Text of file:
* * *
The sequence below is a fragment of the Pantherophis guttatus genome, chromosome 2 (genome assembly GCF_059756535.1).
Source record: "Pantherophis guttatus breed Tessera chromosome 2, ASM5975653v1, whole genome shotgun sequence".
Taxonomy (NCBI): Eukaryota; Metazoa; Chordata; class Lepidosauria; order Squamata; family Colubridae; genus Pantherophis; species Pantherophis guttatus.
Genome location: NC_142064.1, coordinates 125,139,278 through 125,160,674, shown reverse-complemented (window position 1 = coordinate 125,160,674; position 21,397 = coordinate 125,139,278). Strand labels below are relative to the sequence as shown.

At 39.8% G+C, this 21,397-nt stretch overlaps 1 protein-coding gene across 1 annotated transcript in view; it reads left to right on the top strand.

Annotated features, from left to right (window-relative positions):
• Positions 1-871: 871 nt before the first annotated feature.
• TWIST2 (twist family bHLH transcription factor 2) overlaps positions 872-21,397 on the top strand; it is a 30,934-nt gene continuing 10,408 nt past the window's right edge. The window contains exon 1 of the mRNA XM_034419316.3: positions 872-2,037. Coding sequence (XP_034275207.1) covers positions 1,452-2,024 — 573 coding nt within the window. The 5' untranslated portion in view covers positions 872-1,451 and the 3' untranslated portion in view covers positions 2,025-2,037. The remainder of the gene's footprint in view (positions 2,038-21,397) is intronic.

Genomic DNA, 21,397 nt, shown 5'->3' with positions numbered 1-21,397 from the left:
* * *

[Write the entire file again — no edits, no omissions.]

The sequence below is a fragment of the Pantherophis guttatus genome, chromosome 2 (genome assembly GCF_059756535.1).
Source record: "Pantherophis guttatus breed Tessera chromosome 2, ASM5975653v1, whole genome shotgun sequence".
Taxonomy (NCBI): Eukaryota; Metazoa; Chordata; class Lepidosauria; order Squamata; family Colubridae; genus Pantherophis; species Pantherophis guttatus.
Genome location: NC_142064.1, coordinates 125,139,278 through 125,160,674, shown reverse-complemented (window position 1 = coordinate 125,160,674; position 21,397 = coordinate 125,139,278). Strand labels below are relative to the sequence as shown.

At 39.8% G+C, this 21,397-nt stretch overlaps 1 protein-coding gene across 1 annotated transcript in view; it reads left to right on the top strand.

Annotated features, from left to right (window-relative positions):
• Positions 1-871: 871 nt before the first annotated feature.
• TWIST2 (twist family bHLH transcription factor 2) overlaps positions 872-21,397 on the top strand; it is a 30,934-nt gene continuing 10,408 nt past the window's right edge. The window contains exon 1 of the mRNA XM_034419316.3: positions 872-2,037. Coding sequence (XP_034275207.1) covers positions 1,452-2,024 — 573 coding nt within the window. The 5' untranslated portion in view covers positions 872-1,451 and the 3' untranslated portion in view covers positions 2,025-2,037. The remainder of the gene's footprint in view (positions 2,038-21,397) is intronic.

Genomic DNA, 21,397 nt, shown 5'->3' with positions numbered 1-21,397 from the left: